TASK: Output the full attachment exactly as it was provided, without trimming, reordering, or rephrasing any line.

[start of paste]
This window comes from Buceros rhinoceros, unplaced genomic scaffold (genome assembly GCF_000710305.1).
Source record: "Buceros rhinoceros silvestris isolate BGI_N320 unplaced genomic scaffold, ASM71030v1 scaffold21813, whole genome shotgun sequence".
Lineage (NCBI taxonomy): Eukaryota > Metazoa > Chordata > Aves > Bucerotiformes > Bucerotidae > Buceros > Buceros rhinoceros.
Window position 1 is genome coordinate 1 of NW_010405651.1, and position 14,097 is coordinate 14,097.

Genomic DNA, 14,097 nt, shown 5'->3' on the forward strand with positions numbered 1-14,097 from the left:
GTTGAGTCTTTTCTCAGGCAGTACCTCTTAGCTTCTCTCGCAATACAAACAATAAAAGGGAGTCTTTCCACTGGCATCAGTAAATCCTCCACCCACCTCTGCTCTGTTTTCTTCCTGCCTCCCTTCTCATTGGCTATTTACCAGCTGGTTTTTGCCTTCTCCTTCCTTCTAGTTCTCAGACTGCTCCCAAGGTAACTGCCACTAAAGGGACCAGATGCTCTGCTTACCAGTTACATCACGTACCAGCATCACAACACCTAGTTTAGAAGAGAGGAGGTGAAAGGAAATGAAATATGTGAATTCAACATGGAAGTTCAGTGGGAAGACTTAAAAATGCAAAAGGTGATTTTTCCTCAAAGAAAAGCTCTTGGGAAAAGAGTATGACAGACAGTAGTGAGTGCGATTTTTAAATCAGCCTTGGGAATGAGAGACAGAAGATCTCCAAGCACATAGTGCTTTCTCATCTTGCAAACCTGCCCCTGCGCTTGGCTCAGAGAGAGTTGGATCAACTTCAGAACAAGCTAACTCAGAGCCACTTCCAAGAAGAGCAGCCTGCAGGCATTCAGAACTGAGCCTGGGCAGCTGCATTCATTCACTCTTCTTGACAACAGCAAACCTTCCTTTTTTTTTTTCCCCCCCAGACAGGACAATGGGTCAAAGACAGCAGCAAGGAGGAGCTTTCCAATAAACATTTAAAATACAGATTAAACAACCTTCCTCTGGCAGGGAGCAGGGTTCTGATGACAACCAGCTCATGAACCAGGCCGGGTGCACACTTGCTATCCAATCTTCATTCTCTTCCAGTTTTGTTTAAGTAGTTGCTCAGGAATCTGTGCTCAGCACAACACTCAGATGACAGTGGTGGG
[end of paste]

This window comes from Buceros rhinoceros, unplaced genomic scaffold (genome assembly GCF_000710305.1).
Source record: "Buceros rhinoceros silvestris isolate BGI_N320 unplaced genomic scaffold, ASM71030v1 scaffold21813, whole genome shotgun sequence".
Lineage (NCBI taxonomy): Eukaryota > Metazoa > Chordata > Aves > Bucerotiformes > Bucerotidae > Buceros > Buceros rhinoceros.
Window position 1 is genome coordinate 1 of NW_010405651.1, and position 14,097 is coordinate 14,097.

Genomic DNA, 14,097 nt, shown 5'->3' on the forward strand with positions numbered 1-14,097 from the left:
GTTGAGTCTTTTCTCAGGCAGTACCTCTTAGCTTCTCTCGCAATACAAACAATAAAAGGGAGTCTTTCCACTGGCATCAGTAAATCCTCCACCCACCTCTGCTCTGTTTTCTTCCTGCCTCCCTTCTCATTGGCTATTTACCAGCTGGTTTTTGCCTTCTCCTTCCTTCTAGTTCTCAGACTGCTCCCAAGGTAACTGCCACTAAAGGGACCAGATGCTCTGCTTACCAGTTACATCACGTACCAGCATCACAACACCTAGTTTAGAAGAGAGGAGGTGAAAGGAAATGAAATATGTGAATTCAACATGGAAGTTCAGTGGGAAGACTTAAAAATGCAAAAGGTGATTTTTCCTCAAAGAAAAGCTCTTGGGAAAAGAGTATGACAGACAGTAGTGAGTGCGATTTTTAAATCAGCCTTGGGAATGAGAGACAGAAGATCTCCAAGCACATAGTGCTTTCTCATCTTGCAAACCTGCCCCTGCGCTTGGCTCAGAGAGAGTTGGATCAACTTCAGAACAAGCTAACTCAGAGCCACTTCCAAGAAGAGCAGCCTGCAGGCATTCAGAACTGAGCCTGGGCAGCTGCATTCATTCACTCTTCTTGACAACAGCAAACCTTCCTTTTTTTTTTTCCCCCCCAGACAGGACAATGGGTCAAAGACAGCAGCAAGGAGGAGCTTTCCAATAAACATTTAAAATACAGATTAAACAACCTTCCTCTGGCAGGGAGCAGGGTTCTGATGACAACCAGCTCATGAACCAGGCCGGGTGCACACTTGCTATCCAATCTTCATTCTCTTCCAGTTTTGTTTAAGTAGTTGCTCAGGAATCTGTGCTCAGCACAACACTCAGATGACAGTGGTGGG